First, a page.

Learning to write – Adverbs

Adverbs

Adverbs are to verbs as adjectives are to nouns.

Unlike adjectives, Adverbs describe verbs, adjectives and adverbs.

Adverbs are used to make a sentence more interesting and can be used around almost any verb.

Adverbs usually answer questions – how? When? Where?

I walk (how?) quickly

I went to the shop (when?) yesterday

adverbs can be created from adjectives by adding ‘ly’, which is the adjectival form of an adverb

quick becomes quickly

Sometimes you need to change the end of the adjective.

Happy becomes happily.

Unlike much of the rest of the English language, where structure is key, the placement of adverbs does not seem to matter so much.

She answered the door quickly

She quickly answered the door.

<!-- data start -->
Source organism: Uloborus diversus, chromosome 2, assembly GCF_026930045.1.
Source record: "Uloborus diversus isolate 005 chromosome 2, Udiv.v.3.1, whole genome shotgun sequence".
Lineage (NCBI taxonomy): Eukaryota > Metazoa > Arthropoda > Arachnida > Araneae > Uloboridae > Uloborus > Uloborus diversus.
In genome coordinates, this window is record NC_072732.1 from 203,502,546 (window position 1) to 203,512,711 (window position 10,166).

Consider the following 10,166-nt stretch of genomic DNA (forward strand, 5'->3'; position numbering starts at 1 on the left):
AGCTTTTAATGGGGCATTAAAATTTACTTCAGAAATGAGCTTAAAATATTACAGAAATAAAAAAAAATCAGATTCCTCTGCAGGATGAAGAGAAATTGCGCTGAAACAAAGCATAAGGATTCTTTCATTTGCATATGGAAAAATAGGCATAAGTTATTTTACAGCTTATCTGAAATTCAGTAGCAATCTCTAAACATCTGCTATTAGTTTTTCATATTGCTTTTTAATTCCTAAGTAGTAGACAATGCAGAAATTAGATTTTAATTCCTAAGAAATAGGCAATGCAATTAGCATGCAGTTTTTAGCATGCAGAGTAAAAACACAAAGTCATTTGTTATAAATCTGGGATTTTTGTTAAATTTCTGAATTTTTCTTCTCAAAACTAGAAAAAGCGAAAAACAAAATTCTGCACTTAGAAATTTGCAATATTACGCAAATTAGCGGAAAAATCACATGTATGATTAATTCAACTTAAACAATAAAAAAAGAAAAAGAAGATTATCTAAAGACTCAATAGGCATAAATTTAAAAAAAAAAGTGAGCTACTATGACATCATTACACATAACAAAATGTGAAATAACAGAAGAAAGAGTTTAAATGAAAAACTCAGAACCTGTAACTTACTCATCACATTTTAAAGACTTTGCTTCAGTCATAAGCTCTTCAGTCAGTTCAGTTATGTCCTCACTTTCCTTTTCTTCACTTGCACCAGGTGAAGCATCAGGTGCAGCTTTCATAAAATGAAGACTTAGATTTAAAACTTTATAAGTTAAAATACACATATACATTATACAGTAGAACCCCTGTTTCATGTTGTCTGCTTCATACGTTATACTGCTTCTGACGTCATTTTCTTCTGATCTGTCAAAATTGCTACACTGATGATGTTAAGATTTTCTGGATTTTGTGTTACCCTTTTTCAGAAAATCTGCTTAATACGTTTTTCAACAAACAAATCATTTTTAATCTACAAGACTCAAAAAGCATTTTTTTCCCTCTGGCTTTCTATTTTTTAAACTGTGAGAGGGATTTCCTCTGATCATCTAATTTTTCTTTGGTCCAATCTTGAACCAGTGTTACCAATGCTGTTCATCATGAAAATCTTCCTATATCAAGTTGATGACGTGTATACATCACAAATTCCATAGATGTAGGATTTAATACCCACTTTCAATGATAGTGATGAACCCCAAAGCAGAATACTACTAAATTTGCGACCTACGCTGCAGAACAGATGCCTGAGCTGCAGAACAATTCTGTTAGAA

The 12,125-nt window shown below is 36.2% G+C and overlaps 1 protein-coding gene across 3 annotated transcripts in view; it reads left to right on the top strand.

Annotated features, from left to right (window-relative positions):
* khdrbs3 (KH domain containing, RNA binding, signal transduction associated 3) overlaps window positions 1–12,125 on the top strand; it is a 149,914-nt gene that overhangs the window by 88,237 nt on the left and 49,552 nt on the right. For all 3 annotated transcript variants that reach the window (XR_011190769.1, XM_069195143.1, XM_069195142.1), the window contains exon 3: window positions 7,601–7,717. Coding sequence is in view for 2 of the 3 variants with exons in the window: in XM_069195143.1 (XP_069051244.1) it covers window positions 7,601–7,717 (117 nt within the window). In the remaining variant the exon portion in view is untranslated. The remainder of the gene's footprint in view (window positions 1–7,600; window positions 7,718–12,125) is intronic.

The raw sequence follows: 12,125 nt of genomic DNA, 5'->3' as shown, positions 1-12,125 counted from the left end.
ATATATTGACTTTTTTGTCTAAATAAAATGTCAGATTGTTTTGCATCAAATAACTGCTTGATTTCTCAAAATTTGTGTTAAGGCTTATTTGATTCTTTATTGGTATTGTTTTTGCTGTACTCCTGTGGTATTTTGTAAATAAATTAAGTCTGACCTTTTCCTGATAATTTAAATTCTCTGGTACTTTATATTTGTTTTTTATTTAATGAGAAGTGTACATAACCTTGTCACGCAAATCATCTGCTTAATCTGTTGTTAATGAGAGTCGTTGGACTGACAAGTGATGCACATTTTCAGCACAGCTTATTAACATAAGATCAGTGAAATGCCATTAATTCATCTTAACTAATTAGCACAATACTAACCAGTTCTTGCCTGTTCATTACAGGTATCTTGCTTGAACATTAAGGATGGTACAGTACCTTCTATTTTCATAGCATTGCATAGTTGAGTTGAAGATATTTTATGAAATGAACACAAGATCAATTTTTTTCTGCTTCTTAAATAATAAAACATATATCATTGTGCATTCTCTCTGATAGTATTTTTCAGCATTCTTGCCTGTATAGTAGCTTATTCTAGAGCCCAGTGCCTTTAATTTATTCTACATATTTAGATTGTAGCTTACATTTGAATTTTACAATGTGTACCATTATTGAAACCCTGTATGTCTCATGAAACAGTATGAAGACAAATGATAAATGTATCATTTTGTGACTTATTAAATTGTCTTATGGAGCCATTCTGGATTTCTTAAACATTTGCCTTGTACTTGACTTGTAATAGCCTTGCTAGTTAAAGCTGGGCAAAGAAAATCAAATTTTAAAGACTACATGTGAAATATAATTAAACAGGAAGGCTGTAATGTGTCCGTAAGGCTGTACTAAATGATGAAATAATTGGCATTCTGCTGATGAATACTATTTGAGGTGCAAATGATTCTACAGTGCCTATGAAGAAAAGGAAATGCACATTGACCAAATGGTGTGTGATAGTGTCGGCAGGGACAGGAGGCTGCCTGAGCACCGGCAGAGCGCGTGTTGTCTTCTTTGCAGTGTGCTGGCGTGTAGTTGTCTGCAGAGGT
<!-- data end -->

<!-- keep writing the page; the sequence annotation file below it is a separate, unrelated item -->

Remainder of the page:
As with adjectives groups of words can create an adverbial clause or phrase. As with adjectival clauses, adverbial clauses should contain a subject and a verb. Whereas the adverbial phrase does not have a subject or a verb.

I will have lunch when I have finished writing this post (answers when)

some make money blogging, some do this for fun (answers why)

Intensifiers

supplementary adverbs that are used to add emphasis are called intensifiers – because grammarians like to categorise things.

Very nicely, really like etc.

My personal preference is simple language, so if you don’t need to add an adverb: don’t.

Here is a good website for more information on this.

Author: ljphd

Spend less than you earn, Invest the surplus, avoid debt. Eat food, not too much, mostly plants

3 thoughts on “Learning to write – Adverbs”

  1. You make excellent points about adverbs. They’re the great qualifiers and conditioners to what we say — I like to think of them as the weasel words (or phrases) in many cases.

    Like

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